Five ex-New Orleans police officers pleaded guilty Wednesday to charges of shooting at six unarmed people, resulting in two fatalities, in the aftermath of Hurricane Katrina in 2006. The officers bagged terms ranging between three and 12 years in prison. The sentences were far less than what was meted out in an earlier trial — that trial was truncated when a federal court judge revealed that there were “shocking breaches of prosecutorial ethics.”
As the Washington Post reports, the officers were convicted in 2011, but after jurors pronounced a verdict two years later, U.S. District Judge Kurt Engelhardt said federal prosecutors had erred in the case in a variety of ways, including making online comments about the ongoing case.
Four of the five officers have been incarcerated for six years; a fifth officer has been out on bond. The original sentencing proffered a minimum of six years and a maximum of 65 years imprisonment; the retrial whittled the sentencing to a maximum of 12 years.
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The second sentencing comes almost a decade after the infamous shooting at Danziger Bridge in New Orleans, which drew national ire and condemnation over how police officers responded to situations with deadly force. The scrutiny over the incident was overstated because it occurred after the chaos and carnage left behind by the devastating Hurricane Katrina.
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According to federal authorities, on September 4, 2005, four officers — Anthony Villavaso, Robert Gisevius, Kenneth Bowen, and Robert Faulcon — had fired upon an unarmed family on the east side of the Danziger bridge. Four people had been shot at, and 17-year-old James Brissette was killed. A few minutes later, the officers again shot and killed Robert Madison when they opened fire on him and his brother. According to a court affidavit, the officers were responding to a radio call from officers that they were under attack.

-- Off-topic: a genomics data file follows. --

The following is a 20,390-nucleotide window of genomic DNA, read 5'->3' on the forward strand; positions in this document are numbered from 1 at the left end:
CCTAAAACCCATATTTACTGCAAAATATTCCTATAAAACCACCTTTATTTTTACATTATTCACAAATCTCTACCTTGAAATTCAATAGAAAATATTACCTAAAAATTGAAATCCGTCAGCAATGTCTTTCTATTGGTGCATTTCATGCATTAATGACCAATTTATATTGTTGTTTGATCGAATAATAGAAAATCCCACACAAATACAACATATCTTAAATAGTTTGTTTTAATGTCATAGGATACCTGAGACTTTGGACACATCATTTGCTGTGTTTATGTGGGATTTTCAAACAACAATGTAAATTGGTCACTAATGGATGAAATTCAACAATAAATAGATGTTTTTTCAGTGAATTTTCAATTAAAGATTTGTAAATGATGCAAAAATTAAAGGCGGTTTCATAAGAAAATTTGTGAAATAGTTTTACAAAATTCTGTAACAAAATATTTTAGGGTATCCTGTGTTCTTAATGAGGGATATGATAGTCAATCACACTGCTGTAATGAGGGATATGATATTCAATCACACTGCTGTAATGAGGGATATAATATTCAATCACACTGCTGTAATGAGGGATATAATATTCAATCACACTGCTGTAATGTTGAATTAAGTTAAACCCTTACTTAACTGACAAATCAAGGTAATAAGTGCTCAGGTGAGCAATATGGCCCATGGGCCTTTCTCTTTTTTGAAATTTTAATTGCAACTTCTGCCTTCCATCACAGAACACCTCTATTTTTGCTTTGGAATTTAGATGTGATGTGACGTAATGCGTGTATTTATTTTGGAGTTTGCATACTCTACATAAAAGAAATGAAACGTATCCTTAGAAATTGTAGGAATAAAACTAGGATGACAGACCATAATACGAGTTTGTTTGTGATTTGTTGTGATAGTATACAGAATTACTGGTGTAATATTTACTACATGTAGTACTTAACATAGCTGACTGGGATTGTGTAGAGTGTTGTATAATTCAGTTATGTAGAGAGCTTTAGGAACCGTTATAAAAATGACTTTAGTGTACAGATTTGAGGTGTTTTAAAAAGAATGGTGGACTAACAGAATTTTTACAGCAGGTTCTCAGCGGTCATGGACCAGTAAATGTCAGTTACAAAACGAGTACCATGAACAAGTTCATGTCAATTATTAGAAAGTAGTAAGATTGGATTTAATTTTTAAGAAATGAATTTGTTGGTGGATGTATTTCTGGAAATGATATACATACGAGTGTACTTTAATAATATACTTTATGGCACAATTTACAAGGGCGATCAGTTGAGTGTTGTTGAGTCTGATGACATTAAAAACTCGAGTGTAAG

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The Justice Department said the four officers involved in the shooting on the bridge colluded with two other officers, Gerard Dugue and Arthur Kaufman, to cover up what had happened. Dugue, a retired sergeant, was tried separately; his case ended in a mistrial, and as of this writing, he is awaiting a new one. According to the office of the attorney, Gisevius, Faulcon, and Bowen each got 10 years in prison. Villavaso got seven years, and Kaufman, who was not involved in the shooting but helped cover it up, got three years.
Sherrell Johnson, who lost her son James Brissette, spoke about the sentences.
“I finally got what I wanted: Someone confessed, I did it.”
Eric Hessler, an attorney for Gisevius and former New Orleans police officer, said, against popular opinion, that the shortened prison sentences did not help the case in the long term.
“It deprived them of a right to a fair trial, not only on that first time, but any subsequent time.”
He said the officers wanted an end to the lengthy battle in court. He opined that with the guilty pleas all the officers entered, his client would be out of prison in two years.
“I would venture to say there’s a sense of relief that it’s over. But is it the right outcome? I’ll stop short and say it’s probably the best outcome.”
[Photo by Mario Tama/Getty Image]